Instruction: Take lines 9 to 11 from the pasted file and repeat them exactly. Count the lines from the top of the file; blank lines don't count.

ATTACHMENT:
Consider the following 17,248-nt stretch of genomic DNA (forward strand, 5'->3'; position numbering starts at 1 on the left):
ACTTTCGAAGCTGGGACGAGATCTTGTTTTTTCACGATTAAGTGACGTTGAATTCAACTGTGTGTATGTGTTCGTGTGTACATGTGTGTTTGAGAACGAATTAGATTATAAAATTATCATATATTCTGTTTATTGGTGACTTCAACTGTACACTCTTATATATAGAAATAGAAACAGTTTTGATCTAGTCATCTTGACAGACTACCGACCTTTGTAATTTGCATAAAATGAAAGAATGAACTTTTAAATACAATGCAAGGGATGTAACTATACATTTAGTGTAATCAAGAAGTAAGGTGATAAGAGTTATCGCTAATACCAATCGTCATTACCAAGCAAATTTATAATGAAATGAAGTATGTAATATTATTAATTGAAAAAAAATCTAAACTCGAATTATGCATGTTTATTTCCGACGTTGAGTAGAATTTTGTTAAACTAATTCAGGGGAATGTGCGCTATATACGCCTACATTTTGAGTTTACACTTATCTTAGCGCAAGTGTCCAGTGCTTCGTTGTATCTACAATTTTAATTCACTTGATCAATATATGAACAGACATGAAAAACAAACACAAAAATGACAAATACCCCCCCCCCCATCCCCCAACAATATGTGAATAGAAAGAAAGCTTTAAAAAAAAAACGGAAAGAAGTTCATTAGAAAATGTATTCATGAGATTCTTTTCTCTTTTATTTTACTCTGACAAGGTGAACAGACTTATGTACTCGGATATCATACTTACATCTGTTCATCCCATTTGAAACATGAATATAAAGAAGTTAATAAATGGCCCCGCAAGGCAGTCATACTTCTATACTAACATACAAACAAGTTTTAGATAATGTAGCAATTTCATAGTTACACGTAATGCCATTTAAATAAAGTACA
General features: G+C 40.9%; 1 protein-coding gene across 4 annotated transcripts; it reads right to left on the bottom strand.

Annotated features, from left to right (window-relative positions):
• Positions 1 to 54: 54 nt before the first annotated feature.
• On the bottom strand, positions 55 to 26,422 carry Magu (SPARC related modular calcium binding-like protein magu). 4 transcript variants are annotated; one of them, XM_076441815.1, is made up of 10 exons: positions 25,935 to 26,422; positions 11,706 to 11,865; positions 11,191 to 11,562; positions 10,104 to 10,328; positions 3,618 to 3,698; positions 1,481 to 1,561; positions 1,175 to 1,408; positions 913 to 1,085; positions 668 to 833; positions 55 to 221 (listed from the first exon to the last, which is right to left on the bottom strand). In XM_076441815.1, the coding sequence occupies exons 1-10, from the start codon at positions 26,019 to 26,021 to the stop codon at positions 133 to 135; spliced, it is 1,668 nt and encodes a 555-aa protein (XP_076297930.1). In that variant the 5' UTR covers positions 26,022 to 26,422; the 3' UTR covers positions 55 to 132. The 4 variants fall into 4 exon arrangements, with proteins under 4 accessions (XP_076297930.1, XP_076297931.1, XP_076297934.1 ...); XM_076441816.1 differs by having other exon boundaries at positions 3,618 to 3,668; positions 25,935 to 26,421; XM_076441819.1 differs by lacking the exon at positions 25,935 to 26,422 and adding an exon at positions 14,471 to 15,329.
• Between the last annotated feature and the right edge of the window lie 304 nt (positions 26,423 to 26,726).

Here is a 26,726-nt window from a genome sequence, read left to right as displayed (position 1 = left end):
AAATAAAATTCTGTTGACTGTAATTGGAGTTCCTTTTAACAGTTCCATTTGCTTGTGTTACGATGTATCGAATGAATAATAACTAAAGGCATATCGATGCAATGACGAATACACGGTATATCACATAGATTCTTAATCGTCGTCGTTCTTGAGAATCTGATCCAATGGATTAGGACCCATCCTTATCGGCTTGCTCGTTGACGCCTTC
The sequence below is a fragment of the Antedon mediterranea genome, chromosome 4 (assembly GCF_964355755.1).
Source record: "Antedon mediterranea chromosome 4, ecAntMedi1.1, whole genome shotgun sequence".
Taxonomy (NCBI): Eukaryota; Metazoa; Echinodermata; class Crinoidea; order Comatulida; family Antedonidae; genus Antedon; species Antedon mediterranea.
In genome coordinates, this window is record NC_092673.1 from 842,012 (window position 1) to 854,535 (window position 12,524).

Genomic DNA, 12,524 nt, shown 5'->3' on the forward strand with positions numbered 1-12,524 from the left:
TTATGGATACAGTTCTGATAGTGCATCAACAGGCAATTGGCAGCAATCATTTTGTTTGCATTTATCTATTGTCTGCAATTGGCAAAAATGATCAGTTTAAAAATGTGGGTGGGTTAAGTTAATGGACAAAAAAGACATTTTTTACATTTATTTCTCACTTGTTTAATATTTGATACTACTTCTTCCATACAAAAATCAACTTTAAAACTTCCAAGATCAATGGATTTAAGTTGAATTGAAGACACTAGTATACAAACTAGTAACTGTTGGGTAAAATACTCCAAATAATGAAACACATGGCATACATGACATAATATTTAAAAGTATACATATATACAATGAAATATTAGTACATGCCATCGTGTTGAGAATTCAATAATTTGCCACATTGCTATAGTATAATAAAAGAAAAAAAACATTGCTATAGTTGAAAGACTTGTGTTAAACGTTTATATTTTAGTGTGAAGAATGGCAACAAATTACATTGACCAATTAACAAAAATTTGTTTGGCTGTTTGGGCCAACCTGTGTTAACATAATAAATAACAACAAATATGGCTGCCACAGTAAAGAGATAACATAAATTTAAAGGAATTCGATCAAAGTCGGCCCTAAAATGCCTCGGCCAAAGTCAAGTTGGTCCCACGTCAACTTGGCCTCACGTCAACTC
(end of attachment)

AAATAAAATTCTGTTGACTGTAATTGGAGTTCCTTTTAACAGTTCCATTTGCTTGTGTTACGATGTATCGAATGAATAATAACTAAAGGCATATCGATGCAATGACGAATACACGGTATATCACATAGATTCTTAATCGTCGTCGTTCTTGAGAATCTGATCCAATGGATTAGGACCCATCCTTATCGGCTTGCTCGTTGACGCCTTC
The sequence below is a fragment of the Antedon mediterranea genome, chromosome 4 (assembly GCF_964355755.1).
Source record: "Antedon mediterranea chromosome 4, ecAntMedi1.1, whole genome shotgun sequence".